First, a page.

Crypotcurrencies discussed from a private law perspective

Last time we read some preliminary remarks about legal aspects of virtual currencies. This time we will dig a little deeper into the matter. The law firm Stadler Völkel have addressed some of the legal questions that have been raised and try to provide answers from an Austrian law perspective. Oliver Völkel and Julia Heinisch share their perspective on private law with regard to cryptocurrencies with us.


Private Law Perspective on Cryptocurrencies
by Oliver Völkel & Julia Heinisch

The question of how virtual currencies or cryptocurrencies should be qualified from a private law perspective is becoming more and more relevant. Entrepreneurs who are handling virtual currencies need clear guidelines. Questions arise even in the context of the most ordinary business tasks.

  • How does a transfer of Coins or Tokens work from a legal point of view?
  • Could Coins or Tokens be subject to pledge agreements or other sorts of encumbrances?
  • What is the fate of virtual currencies in the case of insolvency?

In order to provide sound legal insights, it is important to have a common understanding of what virtual currencies actually are, and how they work.

Definition of Virtual Currencies and Their Technical Background

Since virtual currencies are a fairly recent phenomenon, it is not surprising that until today a legal definition does not yet exist. However, a first attempt of providing a legal definition is already taking place on European level.

The current draft of the updated Anti-Money Laundering Directive defines virtual currencies as follows: “digital representation of value that can be digitally transferred, stored or traded and functions as a medium of exchange, but does not have legal tender status in any jurisdiction and which is not funds as defined in point (25) of Article 4 of the Directive 2015/2366/EC nor monetary value stored on instruments exempted as specified in Article 3(k) and 3(l) of that Directive”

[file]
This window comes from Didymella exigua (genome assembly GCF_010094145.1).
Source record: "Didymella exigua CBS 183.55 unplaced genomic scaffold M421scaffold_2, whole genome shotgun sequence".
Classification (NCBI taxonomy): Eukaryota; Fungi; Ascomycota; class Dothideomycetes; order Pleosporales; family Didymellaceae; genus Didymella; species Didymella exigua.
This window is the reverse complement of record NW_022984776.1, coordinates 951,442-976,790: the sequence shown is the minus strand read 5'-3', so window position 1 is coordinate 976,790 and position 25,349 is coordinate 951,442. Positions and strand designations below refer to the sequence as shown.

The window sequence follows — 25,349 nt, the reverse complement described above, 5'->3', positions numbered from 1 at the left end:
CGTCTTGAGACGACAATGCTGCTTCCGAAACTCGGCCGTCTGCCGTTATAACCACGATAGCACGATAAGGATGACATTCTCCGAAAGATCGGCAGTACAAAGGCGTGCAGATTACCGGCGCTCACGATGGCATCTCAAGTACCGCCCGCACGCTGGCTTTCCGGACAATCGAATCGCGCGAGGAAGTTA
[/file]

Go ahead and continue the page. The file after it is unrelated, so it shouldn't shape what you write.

This legal definition does not provide much insight for a deeper legal analysis. In order to make a sound legal assessment, a wider understanding of the underlying Blockchain technology is essential. The following is a description of how Blockchains work, based on the example of the Bitcoin-Blockchain.

A Blockchain—also known as a distributed ledger—can be described as a public and decentralized ‘account bookthat permanently records transaction data. ‘Public‘ means that everyone can view every single transaction that has taken place in the past. The entire transaction history is stored in the account book. ‘Decentralized‘ means that there is no central authority (like a bank or, ultimately, politics) in charge of the account book. Instead, a multitude of nodes in a peer-to-peer network constantly synchronize the data stored.

Anyone can create unlimited numbers of new ‘empty accounts‘ in the account book. These accounts are called addresses on the Blockchain. The address is, broadly speaking, an alphanumeric string. In addition to information about what amount of a virtual currency is assigned to which address also every single transaction ever conducted is visible on the Blockchain.

Blockchain technology ensures consensus among all participants in the peer-to-peer network about whether and when a transaction took place. To achieve this, in a first step new transaction requests are collected in a pool of unconfirmed transactions. Each individual transaction documents the amount of Coins transferred as well as the sender and recipient address.